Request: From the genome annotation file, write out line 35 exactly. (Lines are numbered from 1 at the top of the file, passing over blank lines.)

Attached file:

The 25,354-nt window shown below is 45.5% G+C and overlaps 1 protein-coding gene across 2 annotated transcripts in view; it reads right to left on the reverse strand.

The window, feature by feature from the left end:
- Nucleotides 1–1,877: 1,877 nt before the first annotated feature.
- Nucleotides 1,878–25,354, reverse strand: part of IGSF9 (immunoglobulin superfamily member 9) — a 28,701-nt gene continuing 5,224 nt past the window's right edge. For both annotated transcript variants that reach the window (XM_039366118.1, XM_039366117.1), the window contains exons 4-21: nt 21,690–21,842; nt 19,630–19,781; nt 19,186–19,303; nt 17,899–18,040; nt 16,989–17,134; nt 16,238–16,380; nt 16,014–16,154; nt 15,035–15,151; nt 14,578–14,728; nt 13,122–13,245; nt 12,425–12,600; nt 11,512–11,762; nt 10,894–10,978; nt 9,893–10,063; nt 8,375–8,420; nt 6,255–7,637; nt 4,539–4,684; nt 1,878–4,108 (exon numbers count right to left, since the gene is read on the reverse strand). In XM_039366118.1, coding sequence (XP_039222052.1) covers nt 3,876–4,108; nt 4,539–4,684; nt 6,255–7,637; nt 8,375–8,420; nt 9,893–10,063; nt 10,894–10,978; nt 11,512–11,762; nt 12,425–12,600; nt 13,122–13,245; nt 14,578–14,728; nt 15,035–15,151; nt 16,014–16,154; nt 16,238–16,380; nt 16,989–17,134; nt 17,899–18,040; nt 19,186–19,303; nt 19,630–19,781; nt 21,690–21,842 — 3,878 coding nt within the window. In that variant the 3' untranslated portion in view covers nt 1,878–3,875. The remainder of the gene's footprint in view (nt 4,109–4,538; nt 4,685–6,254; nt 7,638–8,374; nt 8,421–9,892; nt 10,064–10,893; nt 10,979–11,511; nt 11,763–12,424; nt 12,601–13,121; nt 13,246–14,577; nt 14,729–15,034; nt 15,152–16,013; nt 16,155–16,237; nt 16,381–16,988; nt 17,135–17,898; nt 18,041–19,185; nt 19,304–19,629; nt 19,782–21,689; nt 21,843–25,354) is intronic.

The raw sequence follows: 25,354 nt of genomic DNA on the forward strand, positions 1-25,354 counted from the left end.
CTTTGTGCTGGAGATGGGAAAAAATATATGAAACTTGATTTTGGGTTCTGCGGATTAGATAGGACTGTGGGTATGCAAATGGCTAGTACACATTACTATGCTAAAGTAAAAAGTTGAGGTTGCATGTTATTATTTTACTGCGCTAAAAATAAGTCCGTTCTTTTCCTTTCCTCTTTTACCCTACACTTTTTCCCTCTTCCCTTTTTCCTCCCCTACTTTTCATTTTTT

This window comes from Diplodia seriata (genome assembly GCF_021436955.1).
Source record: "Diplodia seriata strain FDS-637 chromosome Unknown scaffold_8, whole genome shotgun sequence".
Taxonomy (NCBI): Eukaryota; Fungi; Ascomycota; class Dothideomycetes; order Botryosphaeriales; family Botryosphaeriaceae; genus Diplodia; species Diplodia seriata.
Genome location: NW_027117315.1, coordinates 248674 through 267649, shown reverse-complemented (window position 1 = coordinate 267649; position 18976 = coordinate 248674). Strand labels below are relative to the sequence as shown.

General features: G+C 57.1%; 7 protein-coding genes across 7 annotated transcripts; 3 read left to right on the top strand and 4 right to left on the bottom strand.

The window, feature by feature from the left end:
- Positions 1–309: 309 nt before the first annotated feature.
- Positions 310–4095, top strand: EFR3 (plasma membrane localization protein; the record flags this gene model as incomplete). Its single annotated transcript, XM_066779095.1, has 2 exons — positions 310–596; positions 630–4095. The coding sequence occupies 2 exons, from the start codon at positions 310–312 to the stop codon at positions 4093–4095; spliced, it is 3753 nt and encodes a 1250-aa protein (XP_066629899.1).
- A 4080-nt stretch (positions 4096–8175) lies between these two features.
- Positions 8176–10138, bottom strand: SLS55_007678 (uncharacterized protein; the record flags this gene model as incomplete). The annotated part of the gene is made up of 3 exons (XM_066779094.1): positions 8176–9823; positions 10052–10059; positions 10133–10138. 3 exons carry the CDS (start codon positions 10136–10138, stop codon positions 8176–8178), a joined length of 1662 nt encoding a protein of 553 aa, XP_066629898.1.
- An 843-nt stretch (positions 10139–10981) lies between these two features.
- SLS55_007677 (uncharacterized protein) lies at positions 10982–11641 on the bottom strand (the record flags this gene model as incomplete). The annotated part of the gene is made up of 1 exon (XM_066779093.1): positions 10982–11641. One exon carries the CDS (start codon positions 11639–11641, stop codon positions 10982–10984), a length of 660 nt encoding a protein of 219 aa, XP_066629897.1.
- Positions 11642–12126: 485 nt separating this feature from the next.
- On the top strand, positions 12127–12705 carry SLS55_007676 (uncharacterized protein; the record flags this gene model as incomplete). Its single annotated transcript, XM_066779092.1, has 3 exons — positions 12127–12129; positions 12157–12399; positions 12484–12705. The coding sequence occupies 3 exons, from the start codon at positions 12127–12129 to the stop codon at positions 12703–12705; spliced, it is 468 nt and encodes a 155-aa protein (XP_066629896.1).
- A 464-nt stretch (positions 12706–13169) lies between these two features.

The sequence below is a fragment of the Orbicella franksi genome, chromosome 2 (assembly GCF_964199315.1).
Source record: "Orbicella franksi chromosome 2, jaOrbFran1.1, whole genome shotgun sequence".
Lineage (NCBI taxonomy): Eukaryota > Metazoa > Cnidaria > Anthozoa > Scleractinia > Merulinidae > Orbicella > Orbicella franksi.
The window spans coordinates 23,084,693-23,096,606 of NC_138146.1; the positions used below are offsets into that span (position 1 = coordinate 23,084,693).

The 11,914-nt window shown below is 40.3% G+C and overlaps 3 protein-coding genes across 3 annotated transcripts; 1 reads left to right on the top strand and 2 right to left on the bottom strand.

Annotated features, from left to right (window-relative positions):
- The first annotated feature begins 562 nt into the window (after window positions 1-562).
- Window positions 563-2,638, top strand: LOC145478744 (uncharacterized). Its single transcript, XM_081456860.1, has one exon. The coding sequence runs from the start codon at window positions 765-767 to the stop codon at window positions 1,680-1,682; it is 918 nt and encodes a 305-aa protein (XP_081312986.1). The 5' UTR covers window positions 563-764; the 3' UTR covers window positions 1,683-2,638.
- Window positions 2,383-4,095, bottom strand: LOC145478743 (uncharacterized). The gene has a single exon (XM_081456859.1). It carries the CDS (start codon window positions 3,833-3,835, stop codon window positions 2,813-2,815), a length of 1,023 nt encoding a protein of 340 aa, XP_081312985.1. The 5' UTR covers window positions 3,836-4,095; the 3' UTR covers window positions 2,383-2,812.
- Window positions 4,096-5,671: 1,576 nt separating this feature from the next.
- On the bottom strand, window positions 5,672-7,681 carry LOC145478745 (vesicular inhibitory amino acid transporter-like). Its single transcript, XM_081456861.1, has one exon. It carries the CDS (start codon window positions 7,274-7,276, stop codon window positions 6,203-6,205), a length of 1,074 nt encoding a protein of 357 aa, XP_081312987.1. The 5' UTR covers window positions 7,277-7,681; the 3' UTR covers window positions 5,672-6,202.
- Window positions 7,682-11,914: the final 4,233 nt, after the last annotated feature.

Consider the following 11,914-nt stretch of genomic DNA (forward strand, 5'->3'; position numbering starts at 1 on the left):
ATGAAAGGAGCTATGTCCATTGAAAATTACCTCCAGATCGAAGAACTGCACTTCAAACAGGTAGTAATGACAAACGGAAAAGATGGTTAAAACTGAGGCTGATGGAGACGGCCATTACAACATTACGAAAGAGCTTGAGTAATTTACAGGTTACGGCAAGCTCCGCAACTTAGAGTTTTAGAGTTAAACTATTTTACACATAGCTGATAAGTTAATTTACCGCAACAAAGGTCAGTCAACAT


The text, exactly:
ATGAAAGGAGCTATGTCCATTGAAAATTACCTCCAGATCGAAGAACTGCACTTCAAACAGGTAGTAATGACAAACGGAAAAGATGGTTAAAACTGAGGCTGATGGAGACGGCCATTACAACATTACGAAAGAGCTTGAGTAATTTACAGGTTACGGCAAGCTCCGCAACTTAGAGTTTTAGAGTTAAACTATTTTACACATAGCTGATAAGTTAATTTACCGCAACAAAGGTCAGTCAACAT